Each year, since then, India has had a major visual presence at Davos through cleverly pitched campaigns designed by highly creative advertising agencies.
The India visible in the branding images primarily exists in the consciousness of the elite. It is a world of neat shopping malls, expensive branded products, happy, prosperous consumers, skilled scientists and engineers, white coats, headphones, smooth highways, high rise buildings, glass facades and green grass that paves one's vision. The images could be from anywhere in the world, while the Indian setting is presented through cultural icons such as bindis, colourfully decorated elephants, Gandhiji's spectacles and Taj Mahal. In short, India is transformed into a global place while still retaining its cultural authenticity and ethnic appeal.
While this vision is a powerful tool to attract investors and tourists, it is also its biggest weakness. The images conjure a world that does not really exist outside the limits of the visual frames. Absent from the frames is the “other” India — the poor, the untouchables, the minorities, and all that is un-beautiful — the ruptured body of the nation that has not only failed to “catch up” with the progress, but in fact is seen as holding the nation back in its journey towards prosperity and global power.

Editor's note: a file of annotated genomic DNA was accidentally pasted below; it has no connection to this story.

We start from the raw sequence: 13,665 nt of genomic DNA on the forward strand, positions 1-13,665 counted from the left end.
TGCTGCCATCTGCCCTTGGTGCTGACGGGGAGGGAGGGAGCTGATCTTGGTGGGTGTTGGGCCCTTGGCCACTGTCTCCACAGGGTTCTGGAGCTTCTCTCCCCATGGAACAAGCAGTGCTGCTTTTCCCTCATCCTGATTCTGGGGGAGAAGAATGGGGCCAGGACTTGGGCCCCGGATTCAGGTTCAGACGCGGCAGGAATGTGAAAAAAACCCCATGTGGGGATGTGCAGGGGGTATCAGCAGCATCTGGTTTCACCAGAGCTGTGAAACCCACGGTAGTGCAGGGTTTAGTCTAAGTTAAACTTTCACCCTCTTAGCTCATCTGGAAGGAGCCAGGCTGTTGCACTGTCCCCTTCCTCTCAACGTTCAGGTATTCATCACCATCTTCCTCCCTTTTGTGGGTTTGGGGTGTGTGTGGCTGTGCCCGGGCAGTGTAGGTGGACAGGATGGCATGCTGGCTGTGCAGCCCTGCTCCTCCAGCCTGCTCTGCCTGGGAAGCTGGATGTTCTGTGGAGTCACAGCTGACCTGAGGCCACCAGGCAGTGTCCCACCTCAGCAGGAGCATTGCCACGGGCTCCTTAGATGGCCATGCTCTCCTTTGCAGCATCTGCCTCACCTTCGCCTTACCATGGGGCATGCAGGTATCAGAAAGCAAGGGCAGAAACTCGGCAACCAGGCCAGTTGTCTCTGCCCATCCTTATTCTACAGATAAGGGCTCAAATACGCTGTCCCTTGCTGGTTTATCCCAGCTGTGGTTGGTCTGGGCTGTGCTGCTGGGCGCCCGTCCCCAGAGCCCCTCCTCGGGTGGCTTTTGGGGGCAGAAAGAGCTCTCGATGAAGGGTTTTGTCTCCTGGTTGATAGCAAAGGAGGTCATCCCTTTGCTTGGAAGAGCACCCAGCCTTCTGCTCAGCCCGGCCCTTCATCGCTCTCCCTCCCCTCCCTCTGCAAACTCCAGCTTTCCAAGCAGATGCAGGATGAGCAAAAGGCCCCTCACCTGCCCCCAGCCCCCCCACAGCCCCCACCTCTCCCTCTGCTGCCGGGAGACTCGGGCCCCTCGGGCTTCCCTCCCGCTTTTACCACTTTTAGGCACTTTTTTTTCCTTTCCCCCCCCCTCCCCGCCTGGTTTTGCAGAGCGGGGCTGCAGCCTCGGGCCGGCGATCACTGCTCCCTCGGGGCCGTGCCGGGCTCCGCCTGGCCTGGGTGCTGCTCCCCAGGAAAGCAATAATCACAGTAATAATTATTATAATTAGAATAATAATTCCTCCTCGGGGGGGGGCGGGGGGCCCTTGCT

It is not uncommon to hear stories of shock and disappointment upon arrival from the very members of the privileged global class that the Indian state so wants to attract.
As the novelty of dazzling image campaigns levels out, India might need to rework its agenda — to focus on the actual production of a prosperous and equitable nation, rather than producing merely images of it.